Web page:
Xenoblade Chronicles 3D has me in a bit of a quandary. I never played it on the Wii - by the time it had come out I had already sold off that platform and moved on - but Xenoblade remained a game I regretted not getting to play. That was five years ago, and now the JRPG is being released on the New Nintendo 3DS.
I'm roughly thirty hours in and I don't think I like the game. It either hasn't aged well or the port hasn't been handled particularly well. The big thing that brings me out of the experience is the character models and their eyes specifically. If you were to head to the local fishmonger's and look at the eyes of a dead trout you will now know what every character's eyes in the game look like - blurry and featureless and dead!
The English voiceover isn't great and for the story being told it really needed to be better. When it originally came out the voice work would have been more than acceptable, but the quality of acting within games has come so far, making Xenoblade's offering seem almost amateurish. The story itself is brilliant and is one of the sole reasons I have persevered with the game for so long.
Combat, when it works, works really well. Once you engage in a fight you auto attack an enemy you are locked on to, using the left and right D-pad you cycle through different abilities, called Arts in the game. This will provide extra attack power, inflict status effects on the enemy and buff your allies.
The problems seep in when you need an ally to perform a certain skill in order to actually damage an enemy. I was stuck for nearly an hour on a boss character because one of my allies wouldn't do as they should have done, thus leading to a stalemate - I couldn't damage them and they could not damage me enough to cause a game over to happen.
The world in which Xenoblade takes place is massive in scale and at times strikingly beautiful. Once you escape the beginning areas the world opens up and there are places as far as the eye can see that you can travel to.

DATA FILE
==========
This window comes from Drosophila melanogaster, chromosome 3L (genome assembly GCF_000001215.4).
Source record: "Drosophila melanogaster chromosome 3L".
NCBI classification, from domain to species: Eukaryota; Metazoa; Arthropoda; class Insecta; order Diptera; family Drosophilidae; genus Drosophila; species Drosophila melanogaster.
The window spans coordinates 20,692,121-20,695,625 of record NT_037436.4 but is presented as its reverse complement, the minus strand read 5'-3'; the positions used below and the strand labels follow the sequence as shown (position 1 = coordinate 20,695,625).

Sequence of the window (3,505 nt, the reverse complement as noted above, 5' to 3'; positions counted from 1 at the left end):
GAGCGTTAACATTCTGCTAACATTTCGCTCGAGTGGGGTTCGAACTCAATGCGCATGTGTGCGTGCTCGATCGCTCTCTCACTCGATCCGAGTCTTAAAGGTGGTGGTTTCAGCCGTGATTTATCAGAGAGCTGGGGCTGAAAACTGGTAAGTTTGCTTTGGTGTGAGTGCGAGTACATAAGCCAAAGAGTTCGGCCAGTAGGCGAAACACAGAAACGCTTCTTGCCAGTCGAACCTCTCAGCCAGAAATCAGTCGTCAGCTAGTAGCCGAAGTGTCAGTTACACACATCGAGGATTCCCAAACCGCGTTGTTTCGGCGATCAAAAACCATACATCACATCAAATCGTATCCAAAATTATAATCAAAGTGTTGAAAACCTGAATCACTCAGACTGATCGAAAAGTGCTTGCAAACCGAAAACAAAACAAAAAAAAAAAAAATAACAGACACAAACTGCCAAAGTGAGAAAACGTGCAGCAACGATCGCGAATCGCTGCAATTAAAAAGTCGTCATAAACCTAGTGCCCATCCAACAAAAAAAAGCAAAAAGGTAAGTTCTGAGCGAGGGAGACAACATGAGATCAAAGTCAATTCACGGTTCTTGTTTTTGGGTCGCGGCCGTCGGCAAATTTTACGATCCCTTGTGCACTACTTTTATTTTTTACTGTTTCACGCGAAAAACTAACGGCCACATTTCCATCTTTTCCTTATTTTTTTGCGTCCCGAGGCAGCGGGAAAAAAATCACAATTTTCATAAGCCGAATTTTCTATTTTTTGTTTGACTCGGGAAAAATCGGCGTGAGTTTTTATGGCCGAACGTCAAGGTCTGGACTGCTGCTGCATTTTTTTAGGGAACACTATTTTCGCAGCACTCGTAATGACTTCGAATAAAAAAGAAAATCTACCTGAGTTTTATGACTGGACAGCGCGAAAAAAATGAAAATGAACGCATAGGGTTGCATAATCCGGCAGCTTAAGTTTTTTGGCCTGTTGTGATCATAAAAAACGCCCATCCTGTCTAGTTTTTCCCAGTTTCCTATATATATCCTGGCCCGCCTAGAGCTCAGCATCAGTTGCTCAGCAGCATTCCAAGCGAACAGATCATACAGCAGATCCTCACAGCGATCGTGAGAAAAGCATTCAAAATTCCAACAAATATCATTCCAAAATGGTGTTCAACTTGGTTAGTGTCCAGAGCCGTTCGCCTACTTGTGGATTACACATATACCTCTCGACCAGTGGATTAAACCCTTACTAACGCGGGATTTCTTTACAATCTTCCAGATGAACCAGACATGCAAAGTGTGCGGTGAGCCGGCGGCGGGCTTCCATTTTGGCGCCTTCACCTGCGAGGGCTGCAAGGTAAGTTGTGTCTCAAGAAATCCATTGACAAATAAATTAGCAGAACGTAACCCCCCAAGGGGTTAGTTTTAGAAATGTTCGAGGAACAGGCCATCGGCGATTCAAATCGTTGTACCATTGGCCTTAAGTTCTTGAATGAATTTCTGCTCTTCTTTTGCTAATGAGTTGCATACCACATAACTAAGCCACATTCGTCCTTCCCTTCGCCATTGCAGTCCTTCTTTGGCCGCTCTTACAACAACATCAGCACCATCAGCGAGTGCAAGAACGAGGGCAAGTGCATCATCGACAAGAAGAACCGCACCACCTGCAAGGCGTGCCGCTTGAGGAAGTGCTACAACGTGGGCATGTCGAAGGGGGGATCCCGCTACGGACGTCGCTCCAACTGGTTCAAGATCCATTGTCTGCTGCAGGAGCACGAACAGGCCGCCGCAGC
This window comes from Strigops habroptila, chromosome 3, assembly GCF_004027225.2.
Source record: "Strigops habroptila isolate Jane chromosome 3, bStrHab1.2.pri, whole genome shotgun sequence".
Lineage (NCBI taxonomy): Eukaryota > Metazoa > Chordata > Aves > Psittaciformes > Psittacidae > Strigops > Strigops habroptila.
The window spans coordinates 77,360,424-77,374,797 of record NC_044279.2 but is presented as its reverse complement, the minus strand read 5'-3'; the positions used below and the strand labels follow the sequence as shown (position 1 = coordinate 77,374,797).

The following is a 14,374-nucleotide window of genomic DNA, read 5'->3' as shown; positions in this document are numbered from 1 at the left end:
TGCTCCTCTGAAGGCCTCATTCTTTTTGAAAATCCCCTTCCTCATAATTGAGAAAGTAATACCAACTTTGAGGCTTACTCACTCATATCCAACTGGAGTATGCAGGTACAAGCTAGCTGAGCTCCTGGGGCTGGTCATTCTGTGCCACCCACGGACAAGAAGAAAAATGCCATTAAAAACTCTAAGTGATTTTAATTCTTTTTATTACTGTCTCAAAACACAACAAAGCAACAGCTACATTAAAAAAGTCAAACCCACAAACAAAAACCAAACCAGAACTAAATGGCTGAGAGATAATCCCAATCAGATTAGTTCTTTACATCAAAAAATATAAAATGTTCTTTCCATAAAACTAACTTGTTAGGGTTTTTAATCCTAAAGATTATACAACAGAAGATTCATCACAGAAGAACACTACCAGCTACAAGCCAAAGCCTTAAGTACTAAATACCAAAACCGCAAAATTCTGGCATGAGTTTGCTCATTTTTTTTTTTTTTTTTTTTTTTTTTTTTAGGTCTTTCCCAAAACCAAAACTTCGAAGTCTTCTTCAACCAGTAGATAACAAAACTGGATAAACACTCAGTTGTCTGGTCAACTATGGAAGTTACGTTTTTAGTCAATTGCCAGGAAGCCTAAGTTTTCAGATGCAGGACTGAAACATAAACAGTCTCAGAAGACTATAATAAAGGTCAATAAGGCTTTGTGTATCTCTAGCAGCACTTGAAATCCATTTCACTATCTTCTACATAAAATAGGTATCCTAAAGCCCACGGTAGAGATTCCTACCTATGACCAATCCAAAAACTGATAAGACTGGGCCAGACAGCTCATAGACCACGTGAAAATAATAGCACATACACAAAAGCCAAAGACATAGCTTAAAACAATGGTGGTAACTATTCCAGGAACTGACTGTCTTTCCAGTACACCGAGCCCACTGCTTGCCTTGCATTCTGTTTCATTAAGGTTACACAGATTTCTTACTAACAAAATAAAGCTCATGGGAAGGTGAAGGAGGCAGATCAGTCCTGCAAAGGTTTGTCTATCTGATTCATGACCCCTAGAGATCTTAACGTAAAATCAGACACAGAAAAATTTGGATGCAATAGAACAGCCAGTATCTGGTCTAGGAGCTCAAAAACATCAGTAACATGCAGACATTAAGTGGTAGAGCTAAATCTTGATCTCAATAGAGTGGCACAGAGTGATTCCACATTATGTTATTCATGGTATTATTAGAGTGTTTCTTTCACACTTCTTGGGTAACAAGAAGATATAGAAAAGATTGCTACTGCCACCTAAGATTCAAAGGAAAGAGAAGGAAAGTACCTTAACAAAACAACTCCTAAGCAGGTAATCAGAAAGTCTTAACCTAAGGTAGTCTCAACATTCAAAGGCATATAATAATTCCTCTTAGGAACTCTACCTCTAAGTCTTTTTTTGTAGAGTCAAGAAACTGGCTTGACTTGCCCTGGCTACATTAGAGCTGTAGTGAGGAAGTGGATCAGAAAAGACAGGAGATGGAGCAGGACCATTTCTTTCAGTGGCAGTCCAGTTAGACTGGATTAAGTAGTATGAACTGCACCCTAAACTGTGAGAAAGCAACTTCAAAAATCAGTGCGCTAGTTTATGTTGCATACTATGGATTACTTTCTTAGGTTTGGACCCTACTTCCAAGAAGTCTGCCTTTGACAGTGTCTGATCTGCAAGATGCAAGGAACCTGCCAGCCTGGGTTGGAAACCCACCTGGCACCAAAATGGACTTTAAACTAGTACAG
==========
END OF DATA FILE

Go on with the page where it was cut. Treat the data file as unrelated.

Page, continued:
The scale of the scenery is both boon and curse. On one side of the coin there is a lot to explore, on the other side is the lack of details meaning you feel as if you are running forever just to get to a quest marker. The environment design feels made for more than a single player, similar to the way some MMO's make streets wider and larger than they need to be to accommodate masses of players.
Despite blurry textures the enemy design is varied and well crafted, from small bug-like creatures to large towering giants and intricate Meckon machines of war, there is always something new to hunt down. Add to this a large cast of colourful characters that help speed the interesting story along and some, if not all of Xenoblade's problems can be forgiven.
For a lot of people this game will be a measuring stick by which to judge the upcoming Wii U exclusive, Xenoblade Chronicles X. That game seems to build off the gameplay design of its predecessor and add a much needed layer of visual polish. I, myself, have been trying to decide if I should invest in a Nintendo Wii U for just this game. After my experiences with Xenoblade Chronicles 3D I am no longer so certain in my plan to purchase another console.
If you are already a veteran and loved the original release on Wii and want to replay the game on the go then this is for you. If this is your first foray in to the franchise then I advise
caution. It may be that I am going to be the one voice in the media who doesn't sing this game's praises, be that because I'm not looking at this through nostalgia-tinted lenses or that I'm just not that impressed by blurry textures, main characters with blank expressionless faces and A.I that doesn't know how to help the player in combat.
+ Excellent story.
+ Ambitious scale on a handheld console
- Blurry textures
- Unhelpful companion A.I
- Mediocre voice over
- Those dead eyes, man!